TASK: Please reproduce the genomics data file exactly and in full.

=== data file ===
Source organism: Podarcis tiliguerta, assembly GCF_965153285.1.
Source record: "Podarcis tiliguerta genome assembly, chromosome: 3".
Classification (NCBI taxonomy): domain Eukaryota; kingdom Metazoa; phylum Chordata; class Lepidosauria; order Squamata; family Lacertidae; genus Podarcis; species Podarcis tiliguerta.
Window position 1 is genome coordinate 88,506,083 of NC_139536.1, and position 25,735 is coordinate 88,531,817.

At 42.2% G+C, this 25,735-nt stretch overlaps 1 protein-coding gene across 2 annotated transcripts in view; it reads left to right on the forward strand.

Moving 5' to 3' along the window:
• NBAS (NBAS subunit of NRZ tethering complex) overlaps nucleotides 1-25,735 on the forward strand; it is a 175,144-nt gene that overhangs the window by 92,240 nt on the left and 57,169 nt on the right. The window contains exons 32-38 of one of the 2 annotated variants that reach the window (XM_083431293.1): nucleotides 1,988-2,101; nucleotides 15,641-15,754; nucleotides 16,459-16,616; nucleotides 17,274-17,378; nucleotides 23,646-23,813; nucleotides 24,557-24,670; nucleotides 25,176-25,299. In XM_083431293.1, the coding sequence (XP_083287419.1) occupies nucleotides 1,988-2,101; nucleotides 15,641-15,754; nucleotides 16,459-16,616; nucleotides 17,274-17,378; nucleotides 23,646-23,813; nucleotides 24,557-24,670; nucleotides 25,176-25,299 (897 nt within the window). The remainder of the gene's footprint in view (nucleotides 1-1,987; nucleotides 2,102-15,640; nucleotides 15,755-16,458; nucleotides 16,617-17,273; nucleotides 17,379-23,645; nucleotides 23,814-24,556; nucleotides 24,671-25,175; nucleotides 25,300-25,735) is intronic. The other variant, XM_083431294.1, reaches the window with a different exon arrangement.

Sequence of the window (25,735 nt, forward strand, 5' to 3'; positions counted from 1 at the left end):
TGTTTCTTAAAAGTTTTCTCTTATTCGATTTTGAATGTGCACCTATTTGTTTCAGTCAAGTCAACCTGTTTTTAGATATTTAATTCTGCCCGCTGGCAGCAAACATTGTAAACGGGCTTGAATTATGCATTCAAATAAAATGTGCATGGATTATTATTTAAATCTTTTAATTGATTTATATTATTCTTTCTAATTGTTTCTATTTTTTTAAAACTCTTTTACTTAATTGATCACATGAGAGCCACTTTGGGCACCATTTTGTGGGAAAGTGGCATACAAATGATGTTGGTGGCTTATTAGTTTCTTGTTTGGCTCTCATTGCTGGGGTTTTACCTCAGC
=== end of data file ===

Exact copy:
Source organism: Podarcis tiliguerta, assembly GCF_965153285.1.
Source record: "Podarcis tiliguerta genome assembly, chromosome: 3".
Classification (NCBI taxonomy): domain Eukaryota; kingdom Metazoa; phylum Chordata; class Lepidosauria; order Squamata; family Lacertidae; genus Podarcis; species Podarcis tiliguerta.
Window position 1 is genome coordinate 88,506,083 of NC_139536.1, and position 25,735 is coordinate 88,531,817.

At 42.2% G+C, this 25,735-nt stretch overlaps 1 protein-coding gene across 2 annotated transcripts in view; it reads left to right on the forward strand.

Moving 5' to 3' along the window:
• NBAS (NBAS subunit of NRZ tethering complex) overlaps nucleotides 1-25,735 on the forward strand; it is a 175,144-nt gene that overhangs the window by 92,240 nt on the left and 57,169 nt on the right. The window contains exons 32-38 of one of the 2 annotated variants that reach the window (XM_083431293.1): nucleotides 1,988-2,101; nucleotides 15,641-15,754; nucleotides 16,459-16,616; nucleotides 17,274-17,378; nucleotides 23,646-23,813; nucleotides 24,557-24,670; nucleotides 25,176-25,299. In XM_083431293.1, the coding sequence (XP_083287419.1) occupies nucleotides 1,988-2,101; nucleotides 15,641-15,754; nucleotides 16,459-16,616; nucleotides 17,274-17,378; nucleotides 23,646-23,813; nucleotides 24,557-24,670; nucleotides 25,176-25,299 (897 nt within the window). The remainder of the gene's footprint in view (nucleotides 1-1,987; nucleotides 2,102-15,640; nucleotides 15,755-16,458; nucleotides 16,617-17,273; nucleotides 17,379-23,645; nucleotides 23,814-24,556; nucleotides 24,671-25,175; nucleotides 25,300-25,735) is intronic. The other variant, XM_083431294.1, reaches the window with a different exon arrangement.

Sequence of the window (25,735 nt, forward strand, 5' to 3'; positions counted from 1 at the left end):
TGTTTCTTAAAAGTTTTCTCTTATTCGATTTTGAATGTGCACCTATTTGTTTCAGTCAAGTCAACCTGTTTTTAGATATTTAATTCTGCCCGCTGGCAGCAAACATTGTAAACGGGCTTGAATTATGCATTCAAATAAAATGTGCATGGATTATTATTTAAATCTTTTAATTGATTTATATTATTCTTTCTAATTGTTTCTATTTTTTTAAAACTCTTTTACTTAATTGATCACATGAGAGCCACTTTGGGCACCATTTTGTGGGAAAGTGGCATACAAATGATGTTGGTGGCTTATTAGTTTCTTGTTTGGCTCTCATTGCTGGGGTTTTACCTCAGC